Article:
War metal. What is it good for?
Absolutely nothing. (Say it again).
Yes, that’s the level of my humour today I’m afraid… Continue reading
After their very enjoyable and promising EP The Birth of Thunder in 2013, we now have some fresh material from Thunderwar.
Thunderwar play their death metal with a melodic edge, a slight blackened feel and a sense of grandeur that’s aided and abetted by some sterling riffs. Continue reading
Dawn of Disease seem to have honed their songwriting skills and are now channelling the spirit of 90s song-based death metal. It’s catchy, memorable and there’s more than a few twisting melodies and riffs that will stick in your head long after it’s stopped playing. Continue reading
When I first saw this tour advertised I couldn’t quite believe it, such a ridiculously strong lineup featuring three high-profile acts, any of which could probably headline here in their own right, at least to my mind. This is the very definition of an unmissable tour to me.
So here I am. It couldn’t be any other way. Continue reading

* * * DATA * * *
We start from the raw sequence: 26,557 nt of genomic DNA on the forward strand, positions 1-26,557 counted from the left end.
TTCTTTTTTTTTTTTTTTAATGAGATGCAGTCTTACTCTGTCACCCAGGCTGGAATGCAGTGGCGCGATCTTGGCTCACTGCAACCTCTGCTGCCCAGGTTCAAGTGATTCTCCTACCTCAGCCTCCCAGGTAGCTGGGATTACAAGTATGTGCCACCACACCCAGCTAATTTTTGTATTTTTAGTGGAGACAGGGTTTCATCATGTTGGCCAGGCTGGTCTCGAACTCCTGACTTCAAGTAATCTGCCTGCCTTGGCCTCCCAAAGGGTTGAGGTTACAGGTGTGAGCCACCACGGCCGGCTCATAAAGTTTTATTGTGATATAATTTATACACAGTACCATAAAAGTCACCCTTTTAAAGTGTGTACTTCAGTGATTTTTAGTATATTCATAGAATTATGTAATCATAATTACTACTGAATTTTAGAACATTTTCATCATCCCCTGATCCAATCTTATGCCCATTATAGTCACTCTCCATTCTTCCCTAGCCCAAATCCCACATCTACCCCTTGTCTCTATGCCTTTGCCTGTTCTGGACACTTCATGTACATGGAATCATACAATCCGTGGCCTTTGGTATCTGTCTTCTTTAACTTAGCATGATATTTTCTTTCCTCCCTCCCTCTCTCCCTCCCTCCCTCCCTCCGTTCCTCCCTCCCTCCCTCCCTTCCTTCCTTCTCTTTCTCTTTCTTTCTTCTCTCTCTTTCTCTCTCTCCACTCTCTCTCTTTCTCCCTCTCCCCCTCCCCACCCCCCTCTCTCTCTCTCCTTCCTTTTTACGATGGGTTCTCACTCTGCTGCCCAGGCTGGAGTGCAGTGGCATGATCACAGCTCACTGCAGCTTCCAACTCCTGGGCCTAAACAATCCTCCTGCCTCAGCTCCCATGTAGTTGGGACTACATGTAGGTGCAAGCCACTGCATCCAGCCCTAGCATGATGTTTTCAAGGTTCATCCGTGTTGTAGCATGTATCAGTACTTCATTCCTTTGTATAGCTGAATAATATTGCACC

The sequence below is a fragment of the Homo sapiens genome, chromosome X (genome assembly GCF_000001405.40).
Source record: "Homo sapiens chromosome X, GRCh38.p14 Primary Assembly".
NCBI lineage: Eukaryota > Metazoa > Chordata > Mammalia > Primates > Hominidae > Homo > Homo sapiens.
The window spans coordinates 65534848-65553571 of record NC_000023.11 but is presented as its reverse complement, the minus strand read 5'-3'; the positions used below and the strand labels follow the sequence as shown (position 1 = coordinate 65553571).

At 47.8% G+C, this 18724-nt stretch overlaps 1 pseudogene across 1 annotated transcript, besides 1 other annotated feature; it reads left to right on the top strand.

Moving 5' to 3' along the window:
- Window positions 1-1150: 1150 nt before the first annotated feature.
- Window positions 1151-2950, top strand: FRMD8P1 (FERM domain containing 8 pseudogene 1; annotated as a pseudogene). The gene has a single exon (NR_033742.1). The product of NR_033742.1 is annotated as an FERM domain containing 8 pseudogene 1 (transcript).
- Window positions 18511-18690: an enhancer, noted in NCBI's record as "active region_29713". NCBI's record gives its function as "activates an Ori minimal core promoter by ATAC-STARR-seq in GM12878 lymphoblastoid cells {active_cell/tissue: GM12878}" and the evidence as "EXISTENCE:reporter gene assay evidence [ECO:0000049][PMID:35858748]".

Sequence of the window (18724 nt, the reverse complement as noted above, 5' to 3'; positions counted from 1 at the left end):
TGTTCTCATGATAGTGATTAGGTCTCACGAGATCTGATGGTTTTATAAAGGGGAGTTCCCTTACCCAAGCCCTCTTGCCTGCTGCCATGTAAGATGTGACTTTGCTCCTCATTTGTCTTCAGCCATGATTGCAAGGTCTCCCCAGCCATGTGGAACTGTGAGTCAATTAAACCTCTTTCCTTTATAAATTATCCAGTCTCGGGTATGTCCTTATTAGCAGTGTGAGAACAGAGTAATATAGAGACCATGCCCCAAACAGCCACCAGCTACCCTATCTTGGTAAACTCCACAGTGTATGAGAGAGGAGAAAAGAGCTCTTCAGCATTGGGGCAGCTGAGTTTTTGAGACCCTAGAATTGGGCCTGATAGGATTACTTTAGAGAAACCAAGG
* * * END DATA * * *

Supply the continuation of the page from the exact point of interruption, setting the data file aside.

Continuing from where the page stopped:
Casket Robbery play rhythmic Death Metal with a modern/groove Metal influence. They successfully incorporate into their assault elements of Lamb of God and Pantera along with those of Aborted and Kataklysm , as well as mixing in some European Metal influences that allow the band to inject some extra melodic streaks into the tracks that actually remind me of Septic Flesh in places.
Although there’s a lot of mid-paced grooving there’s also enough speed used to keep things varied. The melodic aspect, although not a huge part of their sound, furnishes the songs with enough leads and solos to add another tasty flavour to the tracks.
This is a release that’s heavy and full of riffs. It’s so easy to get carried along with the beat that before you know it your body starts with the twitching and spasming and there’s nowt to be done about it. Hmm, not the best way to describe toe-tappingly-good is it, but you get the idea…
Vocally the singer has an unfriendly snarl that pitches him between a growl and a scream. It matches the rhythmic muscularity of the music and cuts nicely deep into the meat of the matter.
After 37 minutes, some catchy songwriting and some memorable brutality later, Evolution of Evil has left a good impression. The band have produced a very enjoyable album that stands up to repeated listens well and positively encourages them.
Veteran band Kataklysm have returned with another 46 minutes of music that continues with their trademark vision of Death Metal as a balancing act between brutality, melody and groove.
After decades of practising and perfecting their art Kataklysm have their formula nailed down. Their Death Metal combines blasting brutality with a melodic sensibility that means these are actual songs first and foremost. Kataklysm were never going to put out a dud album, and Of Gods and Ghosts once again shows why they’re at the top of the Death Metal pile.